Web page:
A record number of Texans have registered to vote in the November election. But commentator Rawlins Gilliland wonders why some who could or should take part remain disengaged.
History has always seemed alive to me, connecting present-day events to yesteryear’s irony and drama. This fascination began as a boy speaking with my Dad’s father, Sam Houston Gilliland, who was 90 years old the day I was born. Meaning he was in grade school in 1861 when Abraham Lincoln became president and the Civil War began. Granddad, who lived to 106, was orphaned at eight after his father was drafted into the Texas Confederacy and died of starvation in Arkansas. As retold in Ric Burns’s epic PBS American Experience film, "Death and the Civil War," 700,000 men died. That’s where we were and who we are.
Granddad proudly cast his first presidential vote in 1876 for Samuel Tilden who lost to Rutherford Hayes in the Electoral College despite winning the popular vote. His favorite ballot, however, was for John F. Kennedy at 105 in 1960. Our generational plan, as I came of age, was to vote together to re-elect President Kennedy and honor his inauguration in 1965, the hallowed 100th anniversary of President Lincoln’s tragic assassination. Sadly, both Granddad and Kennedy were dead before that was possible.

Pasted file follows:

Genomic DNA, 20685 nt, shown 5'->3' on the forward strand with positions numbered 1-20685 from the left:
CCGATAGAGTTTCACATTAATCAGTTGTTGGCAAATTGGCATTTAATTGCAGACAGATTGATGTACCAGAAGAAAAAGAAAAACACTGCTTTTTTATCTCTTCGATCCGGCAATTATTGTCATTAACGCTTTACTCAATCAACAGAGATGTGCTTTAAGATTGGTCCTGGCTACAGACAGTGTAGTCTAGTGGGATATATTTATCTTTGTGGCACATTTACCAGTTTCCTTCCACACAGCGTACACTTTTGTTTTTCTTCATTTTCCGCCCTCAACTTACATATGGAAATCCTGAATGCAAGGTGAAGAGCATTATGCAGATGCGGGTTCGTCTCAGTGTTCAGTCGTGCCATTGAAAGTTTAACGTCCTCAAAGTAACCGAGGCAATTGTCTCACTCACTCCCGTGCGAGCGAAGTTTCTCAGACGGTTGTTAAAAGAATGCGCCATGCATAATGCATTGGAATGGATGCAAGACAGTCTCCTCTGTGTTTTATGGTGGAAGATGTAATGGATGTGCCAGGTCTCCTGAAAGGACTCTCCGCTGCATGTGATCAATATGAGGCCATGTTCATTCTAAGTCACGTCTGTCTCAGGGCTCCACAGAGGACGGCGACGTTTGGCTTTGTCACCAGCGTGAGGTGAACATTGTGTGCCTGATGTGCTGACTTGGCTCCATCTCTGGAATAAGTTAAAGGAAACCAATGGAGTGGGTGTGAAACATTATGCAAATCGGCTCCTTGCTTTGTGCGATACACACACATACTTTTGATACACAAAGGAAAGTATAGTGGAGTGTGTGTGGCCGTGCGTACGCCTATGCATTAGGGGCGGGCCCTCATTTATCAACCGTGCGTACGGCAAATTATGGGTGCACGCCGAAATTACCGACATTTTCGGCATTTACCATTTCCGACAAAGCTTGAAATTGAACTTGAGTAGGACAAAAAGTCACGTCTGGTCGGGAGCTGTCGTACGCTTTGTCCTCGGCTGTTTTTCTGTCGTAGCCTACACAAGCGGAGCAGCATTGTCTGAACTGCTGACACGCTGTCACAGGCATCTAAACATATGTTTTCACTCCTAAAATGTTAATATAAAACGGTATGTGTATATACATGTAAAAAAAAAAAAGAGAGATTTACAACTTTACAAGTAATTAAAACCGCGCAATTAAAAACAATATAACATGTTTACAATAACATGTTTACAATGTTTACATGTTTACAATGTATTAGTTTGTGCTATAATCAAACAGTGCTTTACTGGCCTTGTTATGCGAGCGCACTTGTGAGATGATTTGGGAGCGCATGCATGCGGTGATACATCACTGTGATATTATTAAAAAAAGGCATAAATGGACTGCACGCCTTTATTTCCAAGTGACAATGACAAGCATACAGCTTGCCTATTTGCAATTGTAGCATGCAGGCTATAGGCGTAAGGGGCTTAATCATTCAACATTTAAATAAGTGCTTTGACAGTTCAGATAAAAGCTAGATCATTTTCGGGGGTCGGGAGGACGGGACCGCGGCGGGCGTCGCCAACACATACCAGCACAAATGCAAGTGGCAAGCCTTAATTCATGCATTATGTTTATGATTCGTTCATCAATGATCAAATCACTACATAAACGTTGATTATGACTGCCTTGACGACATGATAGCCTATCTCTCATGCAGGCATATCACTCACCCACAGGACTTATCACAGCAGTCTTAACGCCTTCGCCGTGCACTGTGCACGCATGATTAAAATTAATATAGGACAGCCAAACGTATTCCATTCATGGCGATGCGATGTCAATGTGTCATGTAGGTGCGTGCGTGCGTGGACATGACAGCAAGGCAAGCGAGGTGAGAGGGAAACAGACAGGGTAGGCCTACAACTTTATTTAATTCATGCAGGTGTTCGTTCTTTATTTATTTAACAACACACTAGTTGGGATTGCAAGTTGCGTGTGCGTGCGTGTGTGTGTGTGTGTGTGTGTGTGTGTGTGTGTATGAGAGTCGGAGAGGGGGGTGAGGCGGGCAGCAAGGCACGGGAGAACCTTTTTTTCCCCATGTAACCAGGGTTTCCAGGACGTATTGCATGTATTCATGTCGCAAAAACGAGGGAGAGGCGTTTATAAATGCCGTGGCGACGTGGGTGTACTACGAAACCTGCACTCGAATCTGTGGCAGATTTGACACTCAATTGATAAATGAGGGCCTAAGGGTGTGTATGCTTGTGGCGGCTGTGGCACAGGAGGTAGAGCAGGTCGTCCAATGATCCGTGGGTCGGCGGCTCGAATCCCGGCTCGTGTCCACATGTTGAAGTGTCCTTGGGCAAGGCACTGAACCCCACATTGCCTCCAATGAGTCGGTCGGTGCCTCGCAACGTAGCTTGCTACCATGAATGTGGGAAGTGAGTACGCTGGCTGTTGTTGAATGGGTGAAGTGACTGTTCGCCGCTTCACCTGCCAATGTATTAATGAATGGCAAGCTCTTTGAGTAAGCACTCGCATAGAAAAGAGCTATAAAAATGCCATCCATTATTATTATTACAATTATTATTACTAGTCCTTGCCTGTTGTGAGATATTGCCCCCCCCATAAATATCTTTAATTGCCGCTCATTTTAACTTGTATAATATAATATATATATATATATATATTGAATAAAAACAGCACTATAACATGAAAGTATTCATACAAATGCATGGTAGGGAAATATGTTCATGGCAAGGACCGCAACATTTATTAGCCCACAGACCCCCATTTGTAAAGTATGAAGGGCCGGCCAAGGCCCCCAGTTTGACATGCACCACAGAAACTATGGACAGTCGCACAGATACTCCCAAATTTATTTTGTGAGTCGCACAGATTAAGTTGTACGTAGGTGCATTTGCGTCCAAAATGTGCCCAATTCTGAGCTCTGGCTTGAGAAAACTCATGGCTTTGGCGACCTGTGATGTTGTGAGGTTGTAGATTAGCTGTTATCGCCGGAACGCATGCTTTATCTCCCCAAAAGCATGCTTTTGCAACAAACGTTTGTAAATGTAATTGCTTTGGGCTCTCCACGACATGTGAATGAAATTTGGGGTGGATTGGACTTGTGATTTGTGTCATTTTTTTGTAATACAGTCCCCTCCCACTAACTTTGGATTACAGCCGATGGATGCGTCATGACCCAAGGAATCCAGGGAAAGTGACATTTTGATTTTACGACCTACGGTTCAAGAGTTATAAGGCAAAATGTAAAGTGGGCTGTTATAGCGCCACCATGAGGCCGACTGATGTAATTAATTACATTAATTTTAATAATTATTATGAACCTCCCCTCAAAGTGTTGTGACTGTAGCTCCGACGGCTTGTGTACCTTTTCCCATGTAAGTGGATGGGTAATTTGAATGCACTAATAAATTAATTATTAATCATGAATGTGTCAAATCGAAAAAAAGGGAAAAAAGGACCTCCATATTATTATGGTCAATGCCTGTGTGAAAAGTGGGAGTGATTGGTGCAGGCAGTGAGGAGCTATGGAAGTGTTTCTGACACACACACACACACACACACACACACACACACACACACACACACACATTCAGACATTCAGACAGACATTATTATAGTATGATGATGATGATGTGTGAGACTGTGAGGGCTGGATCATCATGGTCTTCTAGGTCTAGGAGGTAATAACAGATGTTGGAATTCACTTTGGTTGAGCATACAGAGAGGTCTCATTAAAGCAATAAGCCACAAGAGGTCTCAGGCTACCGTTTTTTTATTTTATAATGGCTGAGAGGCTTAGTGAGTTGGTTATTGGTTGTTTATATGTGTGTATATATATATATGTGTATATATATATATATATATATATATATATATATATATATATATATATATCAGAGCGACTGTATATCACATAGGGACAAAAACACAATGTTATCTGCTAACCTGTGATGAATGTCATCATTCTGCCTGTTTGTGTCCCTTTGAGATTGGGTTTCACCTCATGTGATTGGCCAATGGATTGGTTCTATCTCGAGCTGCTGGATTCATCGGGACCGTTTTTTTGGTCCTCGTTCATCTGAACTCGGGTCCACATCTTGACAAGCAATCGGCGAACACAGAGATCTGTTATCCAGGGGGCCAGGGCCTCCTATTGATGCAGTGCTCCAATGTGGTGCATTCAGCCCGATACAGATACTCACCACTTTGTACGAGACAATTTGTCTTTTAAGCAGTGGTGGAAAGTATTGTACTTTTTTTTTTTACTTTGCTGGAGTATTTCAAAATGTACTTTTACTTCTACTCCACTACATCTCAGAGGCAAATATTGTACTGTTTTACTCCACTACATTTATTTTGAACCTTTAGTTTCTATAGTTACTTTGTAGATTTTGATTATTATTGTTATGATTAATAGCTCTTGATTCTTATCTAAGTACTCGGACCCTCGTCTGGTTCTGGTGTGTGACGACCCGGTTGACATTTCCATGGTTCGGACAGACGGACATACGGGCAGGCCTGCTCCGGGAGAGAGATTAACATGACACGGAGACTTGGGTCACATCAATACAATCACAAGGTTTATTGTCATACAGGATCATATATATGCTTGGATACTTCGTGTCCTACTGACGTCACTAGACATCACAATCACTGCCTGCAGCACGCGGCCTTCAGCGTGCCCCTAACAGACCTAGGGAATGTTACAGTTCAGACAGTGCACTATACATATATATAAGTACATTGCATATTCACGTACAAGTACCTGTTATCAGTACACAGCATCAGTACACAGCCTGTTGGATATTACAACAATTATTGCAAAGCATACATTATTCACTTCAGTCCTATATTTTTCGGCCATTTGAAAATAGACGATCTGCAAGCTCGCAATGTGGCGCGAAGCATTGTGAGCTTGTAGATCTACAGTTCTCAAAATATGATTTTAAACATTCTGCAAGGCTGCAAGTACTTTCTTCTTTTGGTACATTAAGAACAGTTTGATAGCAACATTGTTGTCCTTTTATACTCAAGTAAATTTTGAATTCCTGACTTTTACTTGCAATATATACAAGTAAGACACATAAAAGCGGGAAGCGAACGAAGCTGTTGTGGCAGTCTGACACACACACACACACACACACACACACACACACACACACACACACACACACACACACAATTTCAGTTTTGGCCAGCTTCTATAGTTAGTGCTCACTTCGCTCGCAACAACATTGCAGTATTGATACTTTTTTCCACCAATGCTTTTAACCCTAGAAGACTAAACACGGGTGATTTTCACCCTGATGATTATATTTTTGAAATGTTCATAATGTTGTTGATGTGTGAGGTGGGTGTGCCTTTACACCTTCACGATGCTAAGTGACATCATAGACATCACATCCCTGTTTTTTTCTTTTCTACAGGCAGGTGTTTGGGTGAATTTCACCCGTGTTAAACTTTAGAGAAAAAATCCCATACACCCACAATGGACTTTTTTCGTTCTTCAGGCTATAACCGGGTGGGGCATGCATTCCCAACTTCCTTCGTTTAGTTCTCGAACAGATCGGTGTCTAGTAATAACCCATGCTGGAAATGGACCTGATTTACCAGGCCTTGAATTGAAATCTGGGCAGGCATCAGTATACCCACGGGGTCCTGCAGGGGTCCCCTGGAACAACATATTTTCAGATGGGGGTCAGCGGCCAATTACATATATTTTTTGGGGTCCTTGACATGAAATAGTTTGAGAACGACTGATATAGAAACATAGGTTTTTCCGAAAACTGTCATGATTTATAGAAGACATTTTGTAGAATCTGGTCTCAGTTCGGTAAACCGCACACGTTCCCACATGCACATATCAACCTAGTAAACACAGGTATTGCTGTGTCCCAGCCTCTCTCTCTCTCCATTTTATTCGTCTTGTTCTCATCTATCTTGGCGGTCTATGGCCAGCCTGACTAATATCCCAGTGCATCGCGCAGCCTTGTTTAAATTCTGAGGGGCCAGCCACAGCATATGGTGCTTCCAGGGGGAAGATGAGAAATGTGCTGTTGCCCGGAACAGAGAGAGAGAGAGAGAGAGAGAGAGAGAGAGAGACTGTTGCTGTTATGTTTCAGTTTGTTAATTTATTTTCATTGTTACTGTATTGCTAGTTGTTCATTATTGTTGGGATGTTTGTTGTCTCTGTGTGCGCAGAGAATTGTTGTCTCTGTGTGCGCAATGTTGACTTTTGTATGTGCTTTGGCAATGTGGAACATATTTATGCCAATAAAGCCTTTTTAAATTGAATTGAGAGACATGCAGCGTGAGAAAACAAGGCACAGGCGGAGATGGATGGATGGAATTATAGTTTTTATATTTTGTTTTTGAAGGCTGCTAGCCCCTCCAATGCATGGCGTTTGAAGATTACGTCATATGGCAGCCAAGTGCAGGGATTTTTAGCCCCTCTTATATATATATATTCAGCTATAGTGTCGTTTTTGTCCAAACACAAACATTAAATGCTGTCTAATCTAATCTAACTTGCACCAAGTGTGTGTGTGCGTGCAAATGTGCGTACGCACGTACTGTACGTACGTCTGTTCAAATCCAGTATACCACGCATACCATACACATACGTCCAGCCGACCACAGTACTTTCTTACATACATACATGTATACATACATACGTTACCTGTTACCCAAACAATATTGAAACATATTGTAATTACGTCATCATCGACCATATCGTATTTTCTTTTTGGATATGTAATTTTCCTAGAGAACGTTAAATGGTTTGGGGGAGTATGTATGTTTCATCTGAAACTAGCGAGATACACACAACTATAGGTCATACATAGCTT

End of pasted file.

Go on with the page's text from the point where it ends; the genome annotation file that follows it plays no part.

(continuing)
Today, as we approach the 57th time our re-United States holds a presidential election, I see a bipolar attitude toward the entire political process. While, nationwide, new voter identification laws are being challenged in the courts, many of those whose opportunity to vote is effortless are yawning in dismissive apathy; not merely regarding the candidates but to the act of voting itself in which an average one third to 40 percent of eligible voters don’t. While some are merely too lazy to care, others express overall contempt for either major political party.
My paternal grandfather’s historic American childhood alone cannot explain why I question anyone who shrugs when we’re again at war in a presidential year. I also spent pre-teen summers with my maternal grandmother who marched for women’s suffrage before World War I. I have black friends whose Jim Crow legacy was crafted to exclude them from civil equity. I know neighbor immigrants whose children’s dream act is to vote as American citizens.
Hearing those who sneer that our system is skewed to the worthless poor or the ruthless rich, I wonder: How can we denigrate a nation whose tarnished flaws cannot dull its burnished virtue? We lost thousands of enlisted lives before Iraqis held their first free election. Egypt, also among the world’s oldest civilizations, recently held its first. The history of our country and theirs demonstrates; the right to vote cost lives.
Discouraged by today’s unsocialized media messaging, I find unlikely comfort listening to my neighbor Marion who has rarely voted and, at 86, is slipping into early onset dementia. Beaming like a joyous child she said: "Rawlins, I believe Misters Romney and Obama are good men who love this country. So I registered to vote and I’ve made my decision. I’m voting for both of them!" Ah, at least at last: a civil-minded patriot’s bipartisan compromise.
Rawlins Gilliland is a writer from Dallas.